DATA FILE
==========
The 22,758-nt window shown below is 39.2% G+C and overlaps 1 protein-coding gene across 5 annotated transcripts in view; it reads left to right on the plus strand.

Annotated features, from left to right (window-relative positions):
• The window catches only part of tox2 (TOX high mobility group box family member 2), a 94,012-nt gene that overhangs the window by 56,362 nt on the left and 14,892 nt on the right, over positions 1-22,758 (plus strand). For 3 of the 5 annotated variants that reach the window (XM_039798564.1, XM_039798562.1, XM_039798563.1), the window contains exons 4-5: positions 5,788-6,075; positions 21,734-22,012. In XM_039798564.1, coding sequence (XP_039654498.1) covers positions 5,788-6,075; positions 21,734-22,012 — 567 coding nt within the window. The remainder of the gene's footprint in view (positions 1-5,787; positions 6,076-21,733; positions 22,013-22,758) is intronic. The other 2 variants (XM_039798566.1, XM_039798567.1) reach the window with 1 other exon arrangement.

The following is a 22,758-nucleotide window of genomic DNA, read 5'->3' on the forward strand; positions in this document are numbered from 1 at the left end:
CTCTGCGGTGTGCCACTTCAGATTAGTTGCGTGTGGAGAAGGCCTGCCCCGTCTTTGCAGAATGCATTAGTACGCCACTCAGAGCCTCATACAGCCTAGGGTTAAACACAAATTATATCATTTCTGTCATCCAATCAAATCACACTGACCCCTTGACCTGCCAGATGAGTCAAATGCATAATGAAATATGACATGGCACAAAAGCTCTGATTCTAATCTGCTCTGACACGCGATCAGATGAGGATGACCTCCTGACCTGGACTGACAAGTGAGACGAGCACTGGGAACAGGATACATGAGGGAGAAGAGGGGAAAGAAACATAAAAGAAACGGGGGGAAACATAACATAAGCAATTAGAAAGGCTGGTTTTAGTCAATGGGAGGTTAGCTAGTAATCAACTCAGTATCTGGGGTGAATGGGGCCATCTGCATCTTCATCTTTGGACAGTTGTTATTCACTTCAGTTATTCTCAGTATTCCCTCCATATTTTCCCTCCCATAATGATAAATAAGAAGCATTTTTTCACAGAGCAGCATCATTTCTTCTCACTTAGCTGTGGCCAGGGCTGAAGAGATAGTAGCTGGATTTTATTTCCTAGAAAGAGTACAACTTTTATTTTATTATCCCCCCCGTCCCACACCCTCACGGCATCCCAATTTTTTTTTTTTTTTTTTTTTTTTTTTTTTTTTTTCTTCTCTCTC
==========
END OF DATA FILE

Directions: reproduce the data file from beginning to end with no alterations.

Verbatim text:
The 22,758-nt window shown below is 39.2% G+C and overlaps 1 protein-coding gene across 5 annotated transcripts in view; it reads left to right on the plus strand.

Annotated features, from left to right (window-relative positions):
• The window catches only part of tox2 (TOX high mobility group box family member 2), a 94,012-nt gene that overhangs the window by 56,362 nt on the left and 14,892 nt on the right, over positions 1-22,758 (plus strand). For 3 of the 5 annotated variants that reach the window (XM_039798564.1, XM_039798562.1, XM_039798563.1), the window contains exons 4-5: positions 5,788-6,075; positions 21,734-22,012. In XM_039798564.1, coding sequence (XP_039654498.1) covers positions 5,788-6,075; positions 21,734-22,012 — 567 coding nt within the window. The remainder of the gene's footprint in view (positions 1-5,787; positions 6,076-21,733; positions 22,013-22,758) is intronic. The other 2 variants (XM_039798566.1, XM_039798567.1) reach the window with 1 other exon arrangement.

The following is a 22,758-nucleotide window of genomic DNA, read 5'->3' on the forward strand; positions in this document are numbered from 1 at the left end:
CTCTGCGGTGTGCCACTTCAGATTAGTTGCGTGTGGAGAAGGCCTGCCCCGTCTTTGCAGAATGCATTAGTACGCCACTCAGAGCCTCATACAGCCTAGGGTTAAACACAAATTATATCATTTCTGTCATCCAATCAAATCACACTGACCCCTTGACCTGCCAGATGAGTCAAATGCATAATGAAATATGACATGGCACAAAAGCTCTGATTCTAATCTGCTCTGACACGCGATCAGATGAGGATGACCTCCTGACCTGGACTGACAAGTGAGACGAGCACTGGGAACAGGATACATGAGGGAGAAGAGGGGAAAGAAACATAAAAGAAACGGGGGGAAACATAACATAAGCAATTAGAAAGGCTGGTTTTAGTCAATGGGAGGTTAGCTAGTAATCAACTCAGTATCTGGGGTGAATGGGGCCATCTGCATCTTCATCTTTGGACAGTTGTTATTCACTTCAGTTATTCTCAGTATTCCCTCCATATTTTCCCTCCCATAATGATAAATAAGAAGCATTTTTTCACAGAGCAGCATCATTTCTTCTCACTTAGCTGTGGCCAGGGCTGAAGAGATAGTAGCTGGATTTTATTTCCTAGAAAGAGTACAACTTTTATTTTATTATCCCCCCCGTCCCACACCCTCACGGCATCCCAATTTTTTTTTTTTTTTTTTTTTTTTTTTTTTTTTTTCTTCTCTCTC